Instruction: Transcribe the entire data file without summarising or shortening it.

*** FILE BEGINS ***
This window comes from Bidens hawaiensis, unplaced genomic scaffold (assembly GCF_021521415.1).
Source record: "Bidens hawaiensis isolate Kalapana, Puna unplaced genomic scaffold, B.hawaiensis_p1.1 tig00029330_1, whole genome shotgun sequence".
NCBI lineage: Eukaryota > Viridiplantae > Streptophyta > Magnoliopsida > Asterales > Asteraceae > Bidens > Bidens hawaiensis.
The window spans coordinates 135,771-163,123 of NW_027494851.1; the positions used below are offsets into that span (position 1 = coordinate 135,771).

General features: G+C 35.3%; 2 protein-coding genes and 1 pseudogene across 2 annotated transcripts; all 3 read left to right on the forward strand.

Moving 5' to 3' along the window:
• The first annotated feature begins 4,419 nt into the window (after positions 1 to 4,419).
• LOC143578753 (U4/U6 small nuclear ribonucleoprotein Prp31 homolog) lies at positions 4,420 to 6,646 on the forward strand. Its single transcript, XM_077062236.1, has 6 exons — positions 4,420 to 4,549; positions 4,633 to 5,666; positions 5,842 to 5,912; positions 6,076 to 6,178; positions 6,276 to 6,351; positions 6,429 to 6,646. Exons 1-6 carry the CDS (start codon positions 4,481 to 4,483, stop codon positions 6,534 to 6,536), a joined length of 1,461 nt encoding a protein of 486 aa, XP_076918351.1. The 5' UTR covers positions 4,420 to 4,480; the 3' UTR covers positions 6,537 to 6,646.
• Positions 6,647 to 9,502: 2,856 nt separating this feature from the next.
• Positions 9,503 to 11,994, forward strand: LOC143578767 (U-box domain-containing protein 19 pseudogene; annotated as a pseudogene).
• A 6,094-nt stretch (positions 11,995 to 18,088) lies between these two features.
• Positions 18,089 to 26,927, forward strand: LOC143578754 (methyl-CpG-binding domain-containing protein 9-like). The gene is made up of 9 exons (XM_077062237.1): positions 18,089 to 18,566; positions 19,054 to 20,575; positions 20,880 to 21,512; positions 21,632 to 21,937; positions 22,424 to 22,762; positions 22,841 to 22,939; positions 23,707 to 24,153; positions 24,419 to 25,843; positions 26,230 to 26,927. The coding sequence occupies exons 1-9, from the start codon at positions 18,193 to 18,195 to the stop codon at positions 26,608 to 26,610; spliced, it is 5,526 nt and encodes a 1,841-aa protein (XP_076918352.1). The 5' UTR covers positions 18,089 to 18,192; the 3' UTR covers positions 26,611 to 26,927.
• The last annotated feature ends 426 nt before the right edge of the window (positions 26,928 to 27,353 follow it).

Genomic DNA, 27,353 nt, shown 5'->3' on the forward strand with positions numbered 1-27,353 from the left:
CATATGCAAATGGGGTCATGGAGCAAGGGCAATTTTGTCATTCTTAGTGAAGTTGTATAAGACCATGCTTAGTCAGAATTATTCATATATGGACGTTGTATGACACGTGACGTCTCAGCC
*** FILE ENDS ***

This window comes from Bidens hawaiensis, unplaced genomic scaffold (assembly GCF_021521415.1).
Source record: "Bidens hawaiensis isolate Kalapana, Puna unplaced genomic scaffold, B.hawaiensis_p1.1 tig00029330_1, whole genome shotgun sequence".
NCBI lineage: Eukaryota > Viridiplantae > Streptophyta > Magnoliopsida > Asterales > Asteraceae > Bidens > Bidens hawaiensis.
The window spans coordinates 135,771-163,123 of NW_027494851.1; the positions used below are offsets into that span (position 1 = coordinate 135,771).

General features: G+C 35.3%; 2 protein-coding genes and 1 pseudogene across 2 annotated transcripts; all 3 read left to right on the forward strand.

Moving 5' to 3' along the window:
• The first annotated feature begins 4,419 nt into the window (after positions 1 to 4,419).
• LOC143578753 (U4/U6 small nuclear ribonucleoprotein Prp31 homolog) lies at positions 4,420 to 6,646 on the forward strand. Its single transcript, XM_077062236.1, has 6 exons — positions 4,420 to 4,549; positions 4,633 to 5,666; positions 5,842 to 5,912; positions 6,076 to 6,178; positions 6,276 to 6,351; positions 6,429 to 6,646. Exons 1-6 carry the CDS (start codon positions 4,481 to 4,483, stop codon positions 6,534 to 6,536), a joined length of 1,461 nt encoding a protein of 486 aa, XP_076918351.1. The 5' UTR covers positions 4,420 to 4,480; the 3' UTR covers positions 6,537 to 6,646.
• Positions 6,647 to 9,502: 2,856 nt separating this feature from the next.
• Positions 9,503 to 11,994, forward strand: LOC143578767 (U-box domain-containing protein 19 pseudogene; annotated as a pseudogene).
• A 6,094-nt stretch (positions 11,995 to 18,088) lies between these two features.
• Positions 18,089 to 26,927, forward strand: LOC143578754 (methyl-CpG-binding domain-containing protein 9-like). The gene is made up of 9 exons (XM_077062237.1): positions 18,089 to 18,566; positions 19,054 to 20,575; positions 20,880 to 21,512; positions 21,632 to 21,937; positions 22,424 to 22,762; positions 22,841 to 22,939; positions 23,707 to 24,153; positions 24,419 to 25,843; positions 26,230 to 26,927. The coding sequence occupies exons 1-9, from the start codon at positions 18,193 to 18,195 to the stop codon at positions 26,608 to 26,610; spliced, it is 5,526 nt and encodes a 1,841-aa protein (XP_076918352.1). The 5' UTR covers positions 18,089 to 18,192; the 3' UTR covers positions 26,611 to 26,927.
• The last annotated feature ends 426 nt before the right edge of the window (positions 26,928 to 27,353 follow it).

Genomic DNA, 27,353 nt, shown 5'->3' on the forward strand with positions numbered 1-27,353 from the left:
CATATGCAAATGGGGTCATGGAGCAAGGGCAATTTTGTCATTCTTAGTGAAGTTGTATAAGACCATGCTTAGTCAGAATTATTCATATATGGACGTTGTATGACACGTGACGTCTCAGCC